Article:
On the weekend I visited the Science Museum, partially to play computer games from the last 4 decades, but there was also two special exhibits that I wanted to see.
Clock of the Long Now: I’ve been wanting to see this in person ever since I heard about it, and it is the main reason I visited the museum. This clock is intended to run for 10,000 years, and to chime on the millennia. To put that timescale into proper perspective, 10,000 years ago modern humans were only using pictograms, the horse had not been domesticated, and the last ice age was just ending. The model in the museum is the first prototype, completed just before the start of 2000, which it announced by chiming twice. It is a beautiful piece of engineering work, with all sorts of intricate ways of dealing with the problems of running for 10,000 years, but unfortunately it did not appear to be “on” when I visited. I marvel at its testament to long scale thinking, and one of my two favourite very long term projects.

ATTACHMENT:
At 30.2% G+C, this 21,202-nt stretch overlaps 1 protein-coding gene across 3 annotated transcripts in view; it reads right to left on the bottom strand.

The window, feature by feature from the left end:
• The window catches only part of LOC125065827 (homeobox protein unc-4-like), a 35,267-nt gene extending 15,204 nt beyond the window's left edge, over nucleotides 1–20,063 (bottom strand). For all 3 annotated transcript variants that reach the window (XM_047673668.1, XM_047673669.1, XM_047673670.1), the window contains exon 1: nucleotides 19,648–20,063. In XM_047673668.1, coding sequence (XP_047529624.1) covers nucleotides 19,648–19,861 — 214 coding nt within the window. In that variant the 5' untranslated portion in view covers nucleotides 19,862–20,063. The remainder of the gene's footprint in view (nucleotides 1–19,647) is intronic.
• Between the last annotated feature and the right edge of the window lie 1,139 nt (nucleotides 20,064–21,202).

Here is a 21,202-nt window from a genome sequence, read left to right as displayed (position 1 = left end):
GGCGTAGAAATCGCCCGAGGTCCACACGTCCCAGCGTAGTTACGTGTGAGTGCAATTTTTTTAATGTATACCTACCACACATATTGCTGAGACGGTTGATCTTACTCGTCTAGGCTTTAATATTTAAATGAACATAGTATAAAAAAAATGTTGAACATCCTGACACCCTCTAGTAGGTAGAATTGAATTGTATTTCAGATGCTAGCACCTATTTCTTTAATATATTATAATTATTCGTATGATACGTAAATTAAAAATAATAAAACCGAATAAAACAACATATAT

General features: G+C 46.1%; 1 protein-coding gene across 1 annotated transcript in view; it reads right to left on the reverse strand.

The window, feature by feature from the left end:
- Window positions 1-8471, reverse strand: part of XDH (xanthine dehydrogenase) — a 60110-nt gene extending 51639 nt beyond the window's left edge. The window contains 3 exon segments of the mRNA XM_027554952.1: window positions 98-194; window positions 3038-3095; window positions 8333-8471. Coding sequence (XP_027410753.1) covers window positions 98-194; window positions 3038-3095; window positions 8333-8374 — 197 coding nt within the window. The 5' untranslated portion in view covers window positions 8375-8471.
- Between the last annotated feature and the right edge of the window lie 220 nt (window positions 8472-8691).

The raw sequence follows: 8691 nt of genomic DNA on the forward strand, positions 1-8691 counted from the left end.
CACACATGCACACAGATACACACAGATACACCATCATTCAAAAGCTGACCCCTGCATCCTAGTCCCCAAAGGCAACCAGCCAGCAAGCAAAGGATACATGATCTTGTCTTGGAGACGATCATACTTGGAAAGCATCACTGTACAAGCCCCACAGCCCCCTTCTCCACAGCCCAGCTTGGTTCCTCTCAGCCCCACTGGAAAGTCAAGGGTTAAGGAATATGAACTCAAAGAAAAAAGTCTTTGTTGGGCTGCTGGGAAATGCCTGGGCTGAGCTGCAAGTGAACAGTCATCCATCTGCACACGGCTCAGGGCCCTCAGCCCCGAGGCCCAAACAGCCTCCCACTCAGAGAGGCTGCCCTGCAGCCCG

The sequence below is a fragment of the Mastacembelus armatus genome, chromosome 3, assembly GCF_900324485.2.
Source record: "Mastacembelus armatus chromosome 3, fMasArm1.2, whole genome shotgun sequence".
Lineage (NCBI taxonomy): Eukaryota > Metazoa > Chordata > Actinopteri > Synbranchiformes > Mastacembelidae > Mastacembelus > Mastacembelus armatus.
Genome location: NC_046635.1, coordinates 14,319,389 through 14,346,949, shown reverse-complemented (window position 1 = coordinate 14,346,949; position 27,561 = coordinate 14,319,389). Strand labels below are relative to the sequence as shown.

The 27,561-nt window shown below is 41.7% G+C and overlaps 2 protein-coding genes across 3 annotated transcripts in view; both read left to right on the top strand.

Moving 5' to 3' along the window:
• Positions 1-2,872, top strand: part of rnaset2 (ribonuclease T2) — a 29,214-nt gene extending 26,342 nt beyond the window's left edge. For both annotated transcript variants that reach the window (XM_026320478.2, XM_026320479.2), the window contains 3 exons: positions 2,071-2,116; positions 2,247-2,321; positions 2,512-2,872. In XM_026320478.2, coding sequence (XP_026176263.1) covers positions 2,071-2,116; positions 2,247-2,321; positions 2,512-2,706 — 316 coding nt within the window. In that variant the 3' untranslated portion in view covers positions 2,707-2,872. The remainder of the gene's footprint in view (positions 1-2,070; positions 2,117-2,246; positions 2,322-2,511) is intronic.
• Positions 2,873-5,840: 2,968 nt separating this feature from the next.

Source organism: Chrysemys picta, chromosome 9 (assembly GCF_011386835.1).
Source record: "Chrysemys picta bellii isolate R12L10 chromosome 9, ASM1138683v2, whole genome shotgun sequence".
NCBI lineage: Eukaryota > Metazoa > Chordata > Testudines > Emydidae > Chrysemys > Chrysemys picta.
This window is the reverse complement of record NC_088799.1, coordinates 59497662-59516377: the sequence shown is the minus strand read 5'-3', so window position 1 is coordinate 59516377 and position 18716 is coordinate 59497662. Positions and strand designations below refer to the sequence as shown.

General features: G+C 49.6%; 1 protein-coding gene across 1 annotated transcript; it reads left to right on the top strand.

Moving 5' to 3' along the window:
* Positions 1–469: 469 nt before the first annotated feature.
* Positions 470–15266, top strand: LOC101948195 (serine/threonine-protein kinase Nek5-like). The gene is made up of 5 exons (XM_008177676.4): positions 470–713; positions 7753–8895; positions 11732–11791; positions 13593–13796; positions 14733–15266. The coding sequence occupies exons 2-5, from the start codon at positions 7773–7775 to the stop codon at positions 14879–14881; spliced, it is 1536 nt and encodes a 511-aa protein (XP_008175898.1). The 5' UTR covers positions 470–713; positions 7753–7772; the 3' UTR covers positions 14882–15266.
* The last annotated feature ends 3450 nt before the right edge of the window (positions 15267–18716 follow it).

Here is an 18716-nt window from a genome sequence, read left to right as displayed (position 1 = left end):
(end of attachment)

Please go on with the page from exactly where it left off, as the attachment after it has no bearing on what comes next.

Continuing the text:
Difference Engine: Located elsewhere in the building is a working model of Charles Babbage’s Difference Engine #2; it was built about 10 years ago to celebrate the 200th anniversary of his birth. In constructing it, they discovered and fixed a few bugs, which might have been Babbage’s way of protecting his design. Its another beautiful machine, intimidating with its size and it brings into focus all the various Steampunk novels and imagery I’ve come into contact with. I can just picture a Victorian-age revolution powered by these beasts.
I am, unsurprisingly, in awe of these two machines and their creators.